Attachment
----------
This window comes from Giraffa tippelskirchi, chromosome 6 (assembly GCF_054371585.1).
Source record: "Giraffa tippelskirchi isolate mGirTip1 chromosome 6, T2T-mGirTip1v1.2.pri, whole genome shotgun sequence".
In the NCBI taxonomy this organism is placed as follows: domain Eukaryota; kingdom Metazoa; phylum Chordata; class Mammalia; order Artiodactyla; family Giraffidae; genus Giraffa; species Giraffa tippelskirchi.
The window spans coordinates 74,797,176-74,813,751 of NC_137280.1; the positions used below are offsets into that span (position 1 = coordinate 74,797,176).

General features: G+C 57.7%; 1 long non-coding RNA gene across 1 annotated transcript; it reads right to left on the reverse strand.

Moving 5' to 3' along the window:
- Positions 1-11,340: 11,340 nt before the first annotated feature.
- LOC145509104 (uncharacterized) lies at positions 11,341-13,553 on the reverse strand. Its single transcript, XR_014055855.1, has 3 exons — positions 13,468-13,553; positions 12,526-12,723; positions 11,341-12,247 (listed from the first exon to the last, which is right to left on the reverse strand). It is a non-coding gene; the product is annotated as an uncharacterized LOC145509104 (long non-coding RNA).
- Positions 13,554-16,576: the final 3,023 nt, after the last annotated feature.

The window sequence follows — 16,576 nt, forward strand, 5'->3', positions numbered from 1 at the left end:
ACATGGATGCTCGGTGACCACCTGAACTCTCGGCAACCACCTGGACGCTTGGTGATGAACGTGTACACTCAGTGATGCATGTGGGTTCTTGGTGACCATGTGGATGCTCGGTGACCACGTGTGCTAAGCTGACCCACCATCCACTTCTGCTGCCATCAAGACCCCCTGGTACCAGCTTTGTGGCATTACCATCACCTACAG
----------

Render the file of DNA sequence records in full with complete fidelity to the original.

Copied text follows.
This window comes from Giraffa tippelskirchi, chromosome 6 (assembly GCF_054371585.1).
Source record: "Giraffa tippelskirchi isolate mGirTip1 chromosome 6, T2T-mGirTip1v1.2.pri, whole genome shotgun sequence".
In the NCBI taxonomy this organism is placed as follows: domain Eukaryota; kingdom Metazoa; phylum Chordata; class Mammalia; order Artiodactyla; family Giraffidae; genus Giraffa; species Giraffa tippelskirchi.
The window spans coordinates 74,797,176-74,813,751 of NC_137280.1; the positions used below are offsets into that span (position 1 = coordinate 74,797,176).

General features: G+C 57.7%; 1 long non-coding RNA gene across 1 annotated transcript; it reads right to left on the reverse strand.

Moving 5' to 3' along the window:
- Positions 1-11,340: 11,340 nt before the first annotated feature.
- LOC145509104 (uncharacterized) lies at positions 11,341-13,553 on the reverse strand. Its single transcript, XR_014055855.1, has 3 exons — positions 13,468-13,553; positions 12,526-12,723; positions 11,341-12,247 (listed from the first exon to the last, which is right to left on the reverse strand). It is a non-coding gene; the product is annotated as an uncharacterized LOC145509104 (long non-coding RNA).
- Positions 13,554-16,576: the final 3,023 nt, after the last annotated feature.

The window sequence follows — 16,576 nt, forward strand, 5'->3', positions numbered from 1 at the left end:
ACATGGATGCTCGGTGACCACCTGAACTCTCGGCAACCACCTGGACGCTTGGTGATGAACGTGTACACTCAGTGATGCATGTGGGTTCTTGGTGACCATGTGGATGCTCGGTGACCACGTGTGCTAAGCTGACCCACCATCCACTTCTGCTGCCATCAAGACCCCCTGGTACCAGCTTTGTGGCATTACCATCACCTACAG